The suitability of the normal distribution was determined by the Shapiro-Wilk test. According to this test, since the data with a p value greater than 0.05 fit the normal distribution, the difference between groups was compared with the student t-test, which was one of the parametric tests. The p value indicating the significance level was 0.05 in the 95% confidence interval. Average data of all analysis results were given with standard deviations. In comparisons with a p value below 0.05, the difference between the groups was considered statistically significant. All statistical analyzes were done with SPSS 20.0 (IBM, New York, USA) program and graphics were prepared with Graph Pad Prism 6 program.


The mean testosterone hormone level in the control group was 18.05±1.01 pg/mL and this value was found to be 30.05±1.33 pg/mL in the ISR group. This increase in testosterone level in the ISR group was also statistically significant (p=0.004; Figure 1).

The FSH level was similarly higher in the ISR group (10.83±0.26 ng/mL) than the control group (6.41±0.48 ng/mL), (p=0.002; Figure 2). A significant increase was observed in the LH level in the ISR group (7.54±0.34 mlU/mL) compared to the control group (4.74±0.45 mlU/mL), (p=0.002; Figure 3).


Spermatogenesis that occurs in testicle tubules together with puberty is the event that spermatogonia divide and differentiate and form spermatids (1,18). Endocrine control of spermatogenesis takes place through hormones synthesized from Sertoli and Leydig cells, which are somatic cells of testis, and gonadotropins and steroids. It has been noted that these cells have retinoic acid receptors and Vitamin A has an agonistic effect in their activation (7,11,12). FSH, LH and testosterone hormones have direct and indirect effects on spermatogenesis that takes place by meiosis (6). While FSH is necessary for stimulating spermatogenesis, testosterone is functional in maintenance (7). In order for testosterone to function, it must be stimulated by LH (1,6). Vitamin A and its metabolite retinoic acid are very critical for spermatogenesis (13,14,18). In the studies investigating the effects of vitamin A and its metabolites on spermatogenesis, highly controversial data have been revealed.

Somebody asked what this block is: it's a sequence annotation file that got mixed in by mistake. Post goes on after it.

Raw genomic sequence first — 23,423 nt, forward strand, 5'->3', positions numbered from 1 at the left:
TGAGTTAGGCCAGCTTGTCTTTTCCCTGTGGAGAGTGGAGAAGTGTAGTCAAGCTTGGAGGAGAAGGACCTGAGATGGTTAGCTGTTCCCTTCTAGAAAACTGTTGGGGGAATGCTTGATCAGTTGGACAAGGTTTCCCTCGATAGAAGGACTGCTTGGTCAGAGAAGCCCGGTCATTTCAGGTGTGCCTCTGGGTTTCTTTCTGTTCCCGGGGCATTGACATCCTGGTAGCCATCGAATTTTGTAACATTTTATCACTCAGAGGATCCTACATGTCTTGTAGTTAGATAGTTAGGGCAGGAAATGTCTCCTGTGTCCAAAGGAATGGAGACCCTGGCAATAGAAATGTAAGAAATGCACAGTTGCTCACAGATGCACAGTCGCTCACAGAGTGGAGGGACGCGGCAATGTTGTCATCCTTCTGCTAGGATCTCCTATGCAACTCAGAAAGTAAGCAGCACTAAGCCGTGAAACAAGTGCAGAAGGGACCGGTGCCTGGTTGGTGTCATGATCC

Vitamin A is very important for the production of spermatozoa. In its deficiency, it has been observed that germ cells degenerate, testosterone is under-synthesized and spermatogenesis stops (19-22). On the contrary, high doses have also been shown to be teratogenic, reduce testicular mass, disrupt the usual process of spermatogenesis and adversely affect Leydig cells (5,15,16,23). In addition, it was observed that spermatogenesis was normal and was not different compared with the control groups after an 8-week experiment in rats administered 40 mg/kg dose of isotretinoin (24).

In a study, rats fed a diet devoid of vitamin A were found to have a higher FSH level compared to the control group, as well as a decrease in LH and testosterone levels. In the same study, it was revealed that there was no change in FSH levels in the group given vitamin A at a dose of 1 mg for 60 days, LH increased, but testosterone remained low (25). These findings are also highly controversial. Although there are no different studies showing that vitamin A deficiency or deprivation has an inducing effect on FSH level, there is no clear scientific explanation for those findings. In another study investigating the effects of retinoic acid on rat Leydig cells in cell culture, retinoic acid was shown to increase testosterone and LH synthesis (26). In our study, it was determined that there was a significant increase in the level of all three hormones in the group we applied isotretinoin at a dose of 40 mg/kg without any restriction in the diet of the experimental groups (p<0.05). In a clinical study, it was stated that FSH, LH and testosterone levels did not show any change in patients who received isotretinoin treatment at a dose of 0.5-1 mg/kg for 6 months compared to the control groups (27). We think that this difference may be due to the genetic variation between the species, the duration and dose of treatment in patients, and the duration and dose of treatment in experimental animals.


The significant increase in FSH, LH and testosterone levels in the ISR group compared to the control group in our study suggests that isotretinoin induces spermatogenesis. We think that non-toxic doses of isotretinoin may be beneficial for patients who have a low sperm count due to disruptions in the spermatogenesis process and who are at risk of sterility or have sterility.


Ethics Committee Approval: Study methods were approved by Bezmialem Vakıf University Experimental Animals Local Ethics Committee with decision number 2013-237.


Authorship Contributions

Concept: M.K., Design: M.K., Data Collection or Processing: M.K., Analysis or Interpretation: M.K., M.E., Literature Search: M.K., Writing: M.K., M.E.

Conflict of Interest: No conflict of interest was declared by the authors.

Financial Disclosure: The authors declared that this study received no financial support.